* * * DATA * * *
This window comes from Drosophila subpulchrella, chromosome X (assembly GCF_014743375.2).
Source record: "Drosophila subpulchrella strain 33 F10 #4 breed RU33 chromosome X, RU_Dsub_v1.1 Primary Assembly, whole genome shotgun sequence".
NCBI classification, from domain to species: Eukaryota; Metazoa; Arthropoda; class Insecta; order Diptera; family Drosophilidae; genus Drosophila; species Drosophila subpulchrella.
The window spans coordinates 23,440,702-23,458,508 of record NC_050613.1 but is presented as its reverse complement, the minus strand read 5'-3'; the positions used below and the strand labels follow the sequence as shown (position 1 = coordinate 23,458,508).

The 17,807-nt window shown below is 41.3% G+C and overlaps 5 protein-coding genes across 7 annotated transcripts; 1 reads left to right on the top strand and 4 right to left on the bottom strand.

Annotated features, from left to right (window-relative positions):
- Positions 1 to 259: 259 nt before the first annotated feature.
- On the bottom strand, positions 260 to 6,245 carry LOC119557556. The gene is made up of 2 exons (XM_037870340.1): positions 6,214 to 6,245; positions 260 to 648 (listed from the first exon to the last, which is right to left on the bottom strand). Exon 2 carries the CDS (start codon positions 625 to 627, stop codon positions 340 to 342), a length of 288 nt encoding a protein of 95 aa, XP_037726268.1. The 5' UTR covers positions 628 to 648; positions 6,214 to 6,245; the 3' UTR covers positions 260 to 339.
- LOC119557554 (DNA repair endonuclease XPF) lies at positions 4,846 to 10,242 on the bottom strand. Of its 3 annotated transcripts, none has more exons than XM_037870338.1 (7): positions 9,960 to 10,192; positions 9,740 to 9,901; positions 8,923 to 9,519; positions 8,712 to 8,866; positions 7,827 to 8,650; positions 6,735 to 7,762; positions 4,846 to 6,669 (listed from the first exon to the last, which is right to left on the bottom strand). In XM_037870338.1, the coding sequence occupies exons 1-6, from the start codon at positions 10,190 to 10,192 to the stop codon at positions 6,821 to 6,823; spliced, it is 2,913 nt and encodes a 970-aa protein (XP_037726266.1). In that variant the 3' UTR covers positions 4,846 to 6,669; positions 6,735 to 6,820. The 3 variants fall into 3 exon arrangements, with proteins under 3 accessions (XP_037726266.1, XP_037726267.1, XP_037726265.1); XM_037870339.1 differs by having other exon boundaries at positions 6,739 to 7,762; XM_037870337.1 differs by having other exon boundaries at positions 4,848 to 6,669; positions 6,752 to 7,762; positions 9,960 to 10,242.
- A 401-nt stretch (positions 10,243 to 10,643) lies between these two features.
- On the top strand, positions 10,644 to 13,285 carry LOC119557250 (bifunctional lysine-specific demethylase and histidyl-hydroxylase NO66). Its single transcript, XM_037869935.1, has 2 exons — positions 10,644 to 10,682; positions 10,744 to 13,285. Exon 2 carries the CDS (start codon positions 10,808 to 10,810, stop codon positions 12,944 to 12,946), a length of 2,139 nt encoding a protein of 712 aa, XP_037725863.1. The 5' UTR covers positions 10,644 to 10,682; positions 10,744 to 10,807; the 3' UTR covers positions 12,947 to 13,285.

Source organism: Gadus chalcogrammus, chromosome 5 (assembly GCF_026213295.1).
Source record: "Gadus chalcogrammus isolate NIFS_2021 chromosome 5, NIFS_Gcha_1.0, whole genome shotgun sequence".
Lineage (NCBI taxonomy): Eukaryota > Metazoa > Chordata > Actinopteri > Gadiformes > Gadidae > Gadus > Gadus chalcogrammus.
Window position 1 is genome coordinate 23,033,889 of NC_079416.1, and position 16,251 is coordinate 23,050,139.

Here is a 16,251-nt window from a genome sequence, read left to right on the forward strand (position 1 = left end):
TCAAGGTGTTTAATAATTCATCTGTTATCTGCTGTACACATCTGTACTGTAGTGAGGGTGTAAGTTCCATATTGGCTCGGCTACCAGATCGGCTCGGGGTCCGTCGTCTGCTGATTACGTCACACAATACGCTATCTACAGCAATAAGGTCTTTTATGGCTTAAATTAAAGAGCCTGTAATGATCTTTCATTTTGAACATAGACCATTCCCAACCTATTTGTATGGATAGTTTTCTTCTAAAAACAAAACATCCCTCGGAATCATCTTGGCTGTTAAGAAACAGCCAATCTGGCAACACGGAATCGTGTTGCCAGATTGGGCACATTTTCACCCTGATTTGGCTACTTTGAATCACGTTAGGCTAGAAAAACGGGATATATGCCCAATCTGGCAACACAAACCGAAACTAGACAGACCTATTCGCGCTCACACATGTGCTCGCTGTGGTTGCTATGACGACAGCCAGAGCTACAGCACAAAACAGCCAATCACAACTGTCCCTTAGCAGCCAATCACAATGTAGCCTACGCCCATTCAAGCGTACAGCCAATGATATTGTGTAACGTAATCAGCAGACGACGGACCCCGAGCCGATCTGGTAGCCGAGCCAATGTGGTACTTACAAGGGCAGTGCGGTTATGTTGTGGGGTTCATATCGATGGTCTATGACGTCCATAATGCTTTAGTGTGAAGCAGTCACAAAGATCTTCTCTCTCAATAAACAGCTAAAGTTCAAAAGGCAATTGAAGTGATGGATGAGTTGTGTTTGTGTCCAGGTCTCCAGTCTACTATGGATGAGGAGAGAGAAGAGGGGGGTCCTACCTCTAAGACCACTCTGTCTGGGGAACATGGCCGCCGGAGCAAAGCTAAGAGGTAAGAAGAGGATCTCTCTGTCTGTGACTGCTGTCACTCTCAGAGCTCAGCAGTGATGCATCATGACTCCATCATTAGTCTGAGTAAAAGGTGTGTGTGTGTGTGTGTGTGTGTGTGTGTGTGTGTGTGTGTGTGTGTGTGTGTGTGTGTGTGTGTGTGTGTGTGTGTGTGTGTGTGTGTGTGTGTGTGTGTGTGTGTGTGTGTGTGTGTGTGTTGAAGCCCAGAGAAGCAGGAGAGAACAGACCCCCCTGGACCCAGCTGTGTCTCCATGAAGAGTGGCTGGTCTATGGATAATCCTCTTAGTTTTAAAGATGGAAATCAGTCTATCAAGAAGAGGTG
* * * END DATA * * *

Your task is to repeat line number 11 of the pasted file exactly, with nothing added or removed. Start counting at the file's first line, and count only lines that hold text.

- On the top strand, positions 10,644 to 13,285 carry LOC119557250 (bifunctional lysine-specific demethylase and histidyl-hydroxylase NO66). Its single transcript, XM_037869935.1, has 2 exons — positions 10,644 to 10,682; positions 10,744 to 13,285. Exon 2 carries the CDS (start codon positions 10,808 to 10,810, stop codon positions 12,944 to 12,946), a length of 2,139 nt encoding a protein of 712 aa, XP_037725863.1. The 5' UTR covers positions 10,644 to 10,682; positions 10,744 to 10,807; the 3' UTR covers positions 12,947 to 13,285.